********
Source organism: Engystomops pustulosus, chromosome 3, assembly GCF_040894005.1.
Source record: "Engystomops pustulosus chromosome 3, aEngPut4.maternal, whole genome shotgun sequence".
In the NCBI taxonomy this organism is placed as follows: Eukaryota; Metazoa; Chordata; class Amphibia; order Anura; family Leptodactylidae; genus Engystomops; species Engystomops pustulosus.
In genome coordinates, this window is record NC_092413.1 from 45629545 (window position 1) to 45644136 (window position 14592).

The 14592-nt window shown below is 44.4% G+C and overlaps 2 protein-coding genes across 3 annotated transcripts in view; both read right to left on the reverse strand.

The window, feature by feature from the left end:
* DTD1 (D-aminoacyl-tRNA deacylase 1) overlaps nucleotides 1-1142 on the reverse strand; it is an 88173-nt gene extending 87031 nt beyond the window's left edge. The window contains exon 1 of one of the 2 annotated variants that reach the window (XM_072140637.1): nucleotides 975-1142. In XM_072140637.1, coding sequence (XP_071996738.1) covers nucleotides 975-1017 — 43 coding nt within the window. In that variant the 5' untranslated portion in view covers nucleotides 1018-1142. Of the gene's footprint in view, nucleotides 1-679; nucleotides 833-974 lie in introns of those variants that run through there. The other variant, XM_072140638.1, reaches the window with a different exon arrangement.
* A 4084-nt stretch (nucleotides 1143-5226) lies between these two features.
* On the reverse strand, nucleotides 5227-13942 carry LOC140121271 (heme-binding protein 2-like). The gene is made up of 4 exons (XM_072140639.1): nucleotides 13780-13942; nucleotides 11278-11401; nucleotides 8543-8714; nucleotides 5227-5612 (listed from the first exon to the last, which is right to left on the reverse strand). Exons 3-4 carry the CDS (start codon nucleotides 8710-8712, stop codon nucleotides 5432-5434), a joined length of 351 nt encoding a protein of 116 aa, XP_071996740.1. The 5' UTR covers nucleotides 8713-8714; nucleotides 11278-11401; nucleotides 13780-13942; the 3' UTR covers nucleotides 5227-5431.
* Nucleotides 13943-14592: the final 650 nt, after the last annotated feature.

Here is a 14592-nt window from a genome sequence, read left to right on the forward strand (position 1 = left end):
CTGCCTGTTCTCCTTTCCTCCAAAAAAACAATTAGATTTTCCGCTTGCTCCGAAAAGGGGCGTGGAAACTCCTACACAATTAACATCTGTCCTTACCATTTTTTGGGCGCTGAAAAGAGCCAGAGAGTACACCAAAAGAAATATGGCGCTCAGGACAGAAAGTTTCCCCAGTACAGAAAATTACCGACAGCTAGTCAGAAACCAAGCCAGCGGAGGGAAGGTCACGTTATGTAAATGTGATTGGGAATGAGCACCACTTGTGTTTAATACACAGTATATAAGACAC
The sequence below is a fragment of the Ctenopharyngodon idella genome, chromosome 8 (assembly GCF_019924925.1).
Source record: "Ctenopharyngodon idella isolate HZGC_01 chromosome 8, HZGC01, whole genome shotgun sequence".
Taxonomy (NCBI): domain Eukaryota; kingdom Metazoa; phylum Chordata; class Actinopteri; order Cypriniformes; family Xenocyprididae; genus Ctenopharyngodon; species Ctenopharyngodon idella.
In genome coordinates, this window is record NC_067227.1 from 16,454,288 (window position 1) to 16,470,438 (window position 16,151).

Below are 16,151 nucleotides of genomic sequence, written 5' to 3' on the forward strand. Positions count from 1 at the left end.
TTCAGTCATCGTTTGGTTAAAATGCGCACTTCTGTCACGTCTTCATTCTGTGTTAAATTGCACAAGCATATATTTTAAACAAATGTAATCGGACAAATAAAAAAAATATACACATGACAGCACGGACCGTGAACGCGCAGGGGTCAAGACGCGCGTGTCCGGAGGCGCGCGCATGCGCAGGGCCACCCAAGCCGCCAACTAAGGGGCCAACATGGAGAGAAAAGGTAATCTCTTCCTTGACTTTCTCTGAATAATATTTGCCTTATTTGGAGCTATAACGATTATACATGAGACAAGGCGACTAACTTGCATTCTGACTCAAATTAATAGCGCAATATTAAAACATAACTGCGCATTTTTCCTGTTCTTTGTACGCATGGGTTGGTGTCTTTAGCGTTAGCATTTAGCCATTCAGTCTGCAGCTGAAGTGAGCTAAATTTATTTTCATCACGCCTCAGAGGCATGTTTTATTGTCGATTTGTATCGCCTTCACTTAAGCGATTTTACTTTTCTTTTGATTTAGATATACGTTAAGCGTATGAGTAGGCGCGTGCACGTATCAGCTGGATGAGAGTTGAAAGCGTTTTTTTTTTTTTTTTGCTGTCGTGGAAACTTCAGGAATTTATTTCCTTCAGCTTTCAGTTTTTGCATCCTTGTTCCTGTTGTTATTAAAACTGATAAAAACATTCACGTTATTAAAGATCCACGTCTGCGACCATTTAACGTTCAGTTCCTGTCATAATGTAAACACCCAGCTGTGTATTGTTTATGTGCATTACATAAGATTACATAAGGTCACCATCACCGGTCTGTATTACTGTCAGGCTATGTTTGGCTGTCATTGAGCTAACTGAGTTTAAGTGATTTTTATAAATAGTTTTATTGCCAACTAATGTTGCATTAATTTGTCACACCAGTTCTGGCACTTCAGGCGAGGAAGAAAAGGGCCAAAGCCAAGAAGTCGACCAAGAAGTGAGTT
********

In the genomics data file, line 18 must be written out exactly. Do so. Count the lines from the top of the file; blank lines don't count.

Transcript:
TTCAGTCATCGTTTGGTTAAAATGCGCACTTCTGTCACGTCTTCATTCTGTGTTAAATTGCACAAGCATATATTTTAAACAAATGTAATCGGACAAATAAAAAAAATATACACATGACAGCACGGACCGTGAACGCGCAGGGGTCAAGACGCGCGTGTCCGGAGGCGCGCGCATGCGCAGGGCCACCCAAGCCGCCAACTAAGGGGCCAACATGGAGAGAAAAGGTAATCTCTTCCTTGACTTTCTCTGAATAATATTTGCCTTATTTGGAGCTATAACGATTATACATGAGACAAGGCGACTAACTTGCATTCTGACTCAAATTAATAGCGCAATATTAAAACATAACTGCGCATTTTTCCTGTTCTTTGTACGCATGGGTTGGTGTCTTTAGCGTTAGCATTTAGCCATTCAGTCTGCAGCTGAAGTGAGCTAAATTTATTTTCATCACGCCTCAGAGGCATGTTTTATTGTCGATTTGTATCGCCTTCACTTAAGCGATTTTACTTTTCTTTTGATTTAGATATACGTTAAGCGTATGAGTAGGCGCGTGCACGTATCAGCTGGATGAGAGTTGAAAGCGTTTTTTTTTTTTTTTTGCTGTCGTGGAAACTTCAGGAATTTATTTCCTTCAGCTTTCAGTTTTTGCATCCTTGTTCCTGTTGTTATTAAAACTGATAAAAACATTCACGTTATTAAAGATCCACGTCTGCGACCATTTAACGTTCAGTTCCTGTCATAATGTAAACACCCAGCTGTGTATTGTTTATGTGCATTACATAAGATTACATAAGGTCACCATCACCGGTCTGTATTACTGTCAGGCTATGTTTGGCTGTCATTGAGCTAACTGAGTTTAAGTGATTTTTATAAATAGTTTTATTGCCAACTAATGTTGCATTAATTTGTCACACCAGTTCTGGCACTTCAGGCGAGGAAGAAAAGGGCCAAAGCCAAGAAGTCGACCAAGAAGTGAGTT